Edcon has effectively exited the south African retailing landscape, after operating in the market for over nine decades. The move followed 45-day trade restrictions imposed by the government from 26 March 2020 in response to the pandemic, which translated into up to ZAR2 billion in financial loss, a condition that exacerbated an already precarious financial condition that led to Retailability Group acquiring Edcon's Legit brand in apparel and footwear in 2018.
The number of outlets in department stores continued to post a steady decline in 2021, as operators took a cautious approach to investments while closing underperforming outlets. From a revenue perspective, recovery was affected by slower footfall in shopping centres during new waves of infections, a situation that reiterated fear of exposure to the virus amongst South Africans.
Leading department stores were subject to global disruptions in the supply chain, a challenge exacerbated by civil unrest in July 2021, the Transnet cyberattack and the power cut that affected China. For instance, after Retailability confirmed an attack on Edgar’s distribution centre in July 2021, the company later raised concerns over the power cut in China that led to two weeks of delays in addition to the four weeks already experienced due to the pandemic.
Department stores will benefit from improving socioeconomic conditions, with economic recovery likely to boost spending confidence. On the other hand, the acceleration of the country’s vaccination drive will encourage households to return to shopping centres and subsequently drive up footfall in department stores.
Decisions by department stores to shift to local sourcing will help support the expected recovery of department stores, as it creates a sustainable route to market and therefore, improves the inventory management system. The initiative will also add value to operating systems by mitigating issues such as currency depreciation while reducing operating costs through tax incentives.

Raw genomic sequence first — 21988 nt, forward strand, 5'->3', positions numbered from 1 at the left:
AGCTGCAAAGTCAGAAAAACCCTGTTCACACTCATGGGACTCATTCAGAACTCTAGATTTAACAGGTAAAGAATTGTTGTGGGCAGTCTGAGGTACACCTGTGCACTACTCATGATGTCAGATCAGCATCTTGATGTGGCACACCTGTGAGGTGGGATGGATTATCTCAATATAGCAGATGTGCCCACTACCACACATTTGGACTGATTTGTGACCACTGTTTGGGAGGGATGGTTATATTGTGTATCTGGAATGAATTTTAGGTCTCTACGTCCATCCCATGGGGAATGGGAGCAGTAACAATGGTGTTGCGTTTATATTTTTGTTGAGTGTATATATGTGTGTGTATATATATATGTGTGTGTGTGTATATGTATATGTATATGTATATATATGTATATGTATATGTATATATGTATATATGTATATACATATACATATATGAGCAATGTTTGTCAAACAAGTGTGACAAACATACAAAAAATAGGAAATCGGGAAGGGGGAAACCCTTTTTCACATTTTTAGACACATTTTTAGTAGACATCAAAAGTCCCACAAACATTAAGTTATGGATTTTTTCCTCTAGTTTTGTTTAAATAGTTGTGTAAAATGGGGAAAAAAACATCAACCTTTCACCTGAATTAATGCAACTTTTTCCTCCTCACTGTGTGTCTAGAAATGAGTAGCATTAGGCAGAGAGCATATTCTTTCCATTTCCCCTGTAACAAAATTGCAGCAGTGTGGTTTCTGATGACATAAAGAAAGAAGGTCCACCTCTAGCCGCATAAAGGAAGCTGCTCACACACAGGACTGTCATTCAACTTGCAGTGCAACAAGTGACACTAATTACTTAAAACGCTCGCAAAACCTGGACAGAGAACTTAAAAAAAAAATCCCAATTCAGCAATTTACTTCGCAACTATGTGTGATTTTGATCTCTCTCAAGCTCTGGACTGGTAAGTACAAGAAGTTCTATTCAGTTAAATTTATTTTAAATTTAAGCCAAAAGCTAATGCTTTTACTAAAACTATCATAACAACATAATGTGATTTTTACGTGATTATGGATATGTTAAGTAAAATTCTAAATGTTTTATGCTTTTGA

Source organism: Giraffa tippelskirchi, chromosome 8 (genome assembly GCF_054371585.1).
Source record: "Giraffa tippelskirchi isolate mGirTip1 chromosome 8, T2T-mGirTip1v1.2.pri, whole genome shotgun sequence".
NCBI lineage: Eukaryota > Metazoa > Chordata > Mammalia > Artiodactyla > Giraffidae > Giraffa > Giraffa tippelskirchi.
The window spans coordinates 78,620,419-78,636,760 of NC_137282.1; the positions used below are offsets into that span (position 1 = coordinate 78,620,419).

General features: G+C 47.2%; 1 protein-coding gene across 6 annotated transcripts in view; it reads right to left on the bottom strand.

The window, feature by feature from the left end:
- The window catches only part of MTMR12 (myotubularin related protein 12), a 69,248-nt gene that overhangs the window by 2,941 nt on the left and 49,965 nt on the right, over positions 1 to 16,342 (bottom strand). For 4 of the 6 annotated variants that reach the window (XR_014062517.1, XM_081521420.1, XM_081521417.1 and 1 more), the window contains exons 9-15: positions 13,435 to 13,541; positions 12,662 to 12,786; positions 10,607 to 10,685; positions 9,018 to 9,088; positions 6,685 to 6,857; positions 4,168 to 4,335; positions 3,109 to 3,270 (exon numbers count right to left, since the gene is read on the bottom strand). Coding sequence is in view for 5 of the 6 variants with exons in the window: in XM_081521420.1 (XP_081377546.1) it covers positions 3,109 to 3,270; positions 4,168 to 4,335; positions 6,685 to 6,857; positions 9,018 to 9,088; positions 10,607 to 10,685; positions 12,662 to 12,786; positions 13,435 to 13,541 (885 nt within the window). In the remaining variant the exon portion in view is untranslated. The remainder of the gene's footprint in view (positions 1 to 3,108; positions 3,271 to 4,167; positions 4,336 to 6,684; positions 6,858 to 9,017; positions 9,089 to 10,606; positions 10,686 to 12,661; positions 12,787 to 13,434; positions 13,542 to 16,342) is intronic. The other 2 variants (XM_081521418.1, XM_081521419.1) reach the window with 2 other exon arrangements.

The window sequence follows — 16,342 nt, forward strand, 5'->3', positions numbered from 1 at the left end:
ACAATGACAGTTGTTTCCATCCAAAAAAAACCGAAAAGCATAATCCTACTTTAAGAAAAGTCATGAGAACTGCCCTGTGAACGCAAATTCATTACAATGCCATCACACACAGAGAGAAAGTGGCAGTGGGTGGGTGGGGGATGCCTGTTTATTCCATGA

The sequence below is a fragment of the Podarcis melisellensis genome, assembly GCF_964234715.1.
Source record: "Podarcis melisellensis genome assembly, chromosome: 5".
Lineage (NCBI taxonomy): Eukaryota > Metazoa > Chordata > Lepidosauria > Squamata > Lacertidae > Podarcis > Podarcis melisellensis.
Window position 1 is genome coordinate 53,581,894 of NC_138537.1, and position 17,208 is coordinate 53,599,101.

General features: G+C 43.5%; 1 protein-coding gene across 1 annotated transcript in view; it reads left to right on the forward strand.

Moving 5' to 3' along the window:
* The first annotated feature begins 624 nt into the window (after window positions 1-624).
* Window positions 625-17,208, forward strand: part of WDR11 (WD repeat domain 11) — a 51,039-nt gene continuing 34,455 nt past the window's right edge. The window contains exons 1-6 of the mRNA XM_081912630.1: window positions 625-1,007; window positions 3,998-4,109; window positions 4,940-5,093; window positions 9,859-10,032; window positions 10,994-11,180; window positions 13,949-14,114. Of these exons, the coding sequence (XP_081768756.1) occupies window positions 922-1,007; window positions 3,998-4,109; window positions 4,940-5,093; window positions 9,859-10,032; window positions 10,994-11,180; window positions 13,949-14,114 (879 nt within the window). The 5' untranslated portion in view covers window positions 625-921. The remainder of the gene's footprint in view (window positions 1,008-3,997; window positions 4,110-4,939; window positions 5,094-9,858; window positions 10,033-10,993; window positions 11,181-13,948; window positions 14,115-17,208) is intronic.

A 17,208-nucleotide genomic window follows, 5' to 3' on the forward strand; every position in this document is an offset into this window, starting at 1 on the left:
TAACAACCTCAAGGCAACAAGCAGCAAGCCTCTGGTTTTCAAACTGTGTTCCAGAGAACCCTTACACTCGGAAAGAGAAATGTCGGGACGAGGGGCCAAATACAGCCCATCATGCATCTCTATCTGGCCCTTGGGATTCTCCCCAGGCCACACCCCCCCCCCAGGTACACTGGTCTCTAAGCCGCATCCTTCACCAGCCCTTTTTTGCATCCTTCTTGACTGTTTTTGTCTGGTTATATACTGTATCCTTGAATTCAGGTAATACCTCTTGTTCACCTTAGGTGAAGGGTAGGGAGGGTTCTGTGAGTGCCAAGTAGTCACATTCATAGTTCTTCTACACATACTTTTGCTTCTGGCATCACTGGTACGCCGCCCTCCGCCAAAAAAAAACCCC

The omnichannel approach will remain vital for department stores over the forecast period, as operators leverage improved internet penetration and demand for convenience to add value to their services. The shift will be even more relevant for brands such as Edgars that are seeking to reposition themselves in the South African retailing landscape.
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Understand the latest market trends and future growth opportunities for the Department Stores industry in South Africa with research from Euromonitor International's team of in-country analysts – experts by industry and geographic specialisation.
Key trends are clearly and succinctly summarised alongside the most current research data available. Understand and assess competitive threats and plan corporate strategy with our qualitative analysis, insight and confident growth projections.
If you're in the Department Stores industry in South Africa, our research will help you to make informed, intelligent decisions; to recognise and profit from opportunity, or to offer resilience amidst market uncertainty.
Department stores are chained or independent retail outlets that usually exceed 2,500 sq metres of selling space, are typically in high-street or shopping mall locations, and have a primary focus on selling a range of non-food/drink/tobacco merchandise across several categories in different departments. Department stores usually have a mid-to-upper price positioning. Example brands include Macy’s, Marks & Spencer, and Takashimaya.See All of Our Definitions
This report originates from Passport, our Department Stores research and analysis database.
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